Construction sector supports new conflict avoidance pledge
The construction industry has always been torn apart by contractual disputes as blame is thrown around. The current pandemic has already given and will continue to give rise to arguments between companies that have different attitudes both towards workers’ safety (which we have covered in previous updates) and also in relation to how contracts should be (and can be) progressed.
However, the RICS pledge is designed to “encourage all organisations to consider their working practices and the way they deal with disputes”. Under the pledge, clients and contractors commit to implementing conflict avoidance measures in their contracts and on-site. The pledge has been designed to reduce the financial costs of disputes and helps projects be delivered on time and in the budget.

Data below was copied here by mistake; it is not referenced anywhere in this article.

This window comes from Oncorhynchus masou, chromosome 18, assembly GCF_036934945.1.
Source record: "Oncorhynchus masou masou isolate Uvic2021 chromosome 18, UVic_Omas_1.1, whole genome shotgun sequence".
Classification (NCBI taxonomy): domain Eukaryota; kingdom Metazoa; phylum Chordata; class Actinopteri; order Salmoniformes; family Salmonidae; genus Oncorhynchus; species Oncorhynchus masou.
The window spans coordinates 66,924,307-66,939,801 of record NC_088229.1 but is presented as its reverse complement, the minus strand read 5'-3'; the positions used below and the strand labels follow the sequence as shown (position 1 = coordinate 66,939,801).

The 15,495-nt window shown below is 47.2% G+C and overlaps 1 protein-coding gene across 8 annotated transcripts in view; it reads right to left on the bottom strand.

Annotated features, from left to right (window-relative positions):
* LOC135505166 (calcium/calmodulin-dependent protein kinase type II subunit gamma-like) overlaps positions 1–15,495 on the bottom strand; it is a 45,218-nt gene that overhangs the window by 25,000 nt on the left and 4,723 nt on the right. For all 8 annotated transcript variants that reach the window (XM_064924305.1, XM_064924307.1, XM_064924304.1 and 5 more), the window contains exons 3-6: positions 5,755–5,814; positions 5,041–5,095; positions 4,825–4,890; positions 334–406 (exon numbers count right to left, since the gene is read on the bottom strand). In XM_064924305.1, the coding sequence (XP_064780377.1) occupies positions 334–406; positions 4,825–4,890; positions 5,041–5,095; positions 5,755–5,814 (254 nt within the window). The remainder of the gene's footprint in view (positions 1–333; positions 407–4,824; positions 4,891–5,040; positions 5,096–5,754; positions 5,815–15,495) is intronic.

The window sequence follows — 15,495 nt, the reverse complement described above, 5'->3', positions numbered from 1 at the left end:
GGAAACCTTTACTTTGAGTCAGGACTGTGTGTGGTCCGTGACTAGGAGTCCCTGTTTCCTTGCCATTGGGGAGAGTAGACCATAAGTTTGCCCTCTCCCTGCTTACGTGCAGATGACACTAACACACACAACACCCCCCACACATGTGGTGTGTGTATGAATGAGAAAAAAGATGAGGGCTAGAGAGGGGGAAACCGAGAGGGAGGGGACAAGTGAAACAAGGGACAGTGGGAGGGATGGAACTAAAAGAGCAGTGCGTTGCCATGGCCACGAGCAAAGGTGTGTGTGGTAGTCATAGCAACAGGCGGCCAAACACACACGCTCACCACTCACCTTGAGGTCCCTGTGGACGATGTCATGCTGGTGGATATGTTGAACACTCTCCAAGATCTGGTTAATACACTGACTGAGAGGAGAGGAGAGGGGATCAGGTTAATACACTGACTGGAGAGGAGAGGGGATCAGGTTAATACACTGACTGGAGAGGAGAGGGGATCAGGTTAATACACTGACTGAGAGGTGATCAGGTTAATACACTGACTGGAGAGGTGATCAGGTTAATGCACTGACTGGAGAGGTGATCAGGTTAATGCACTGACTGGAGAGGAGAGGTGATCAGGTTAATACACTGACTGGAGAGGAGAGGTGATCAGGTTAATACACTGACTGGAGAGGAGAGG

The pledge is voluntary, but the hope is that it might help drive a cultural shift. There is no fee to become a signatory, and once you have made your pledge, you can display the pledge’s logo on promotional materials.
When an organisation signs the pledge, it means they are committed to:
– Working proactively to avoid conflict and facilitating the early resolution of potential disputes;
– Developing their capability in the early identification of potential disputes and in the use of conflict avoidance measures;
– Promoting the value of collaborative working to prevent issues from developing into disputes;
– Working with industry partners to identify, promote, and utilise conflict avoidance mechanisms.
The chair of CLC, Andy Mitchell, believes “Preventing the escalation of problems with the delivery of construction projects into disputes is in the best interests of the whole supply chain and will save the industry significant time and money”.
Several professional bodies in the construction and engineering sectors have signed up to the pledge, including the Institute of Civil Engineers, Royal Institute of British Architects, Transport for London and Network Rail.
You can sign up for the conflict avoidance pledge, via RICS’ website.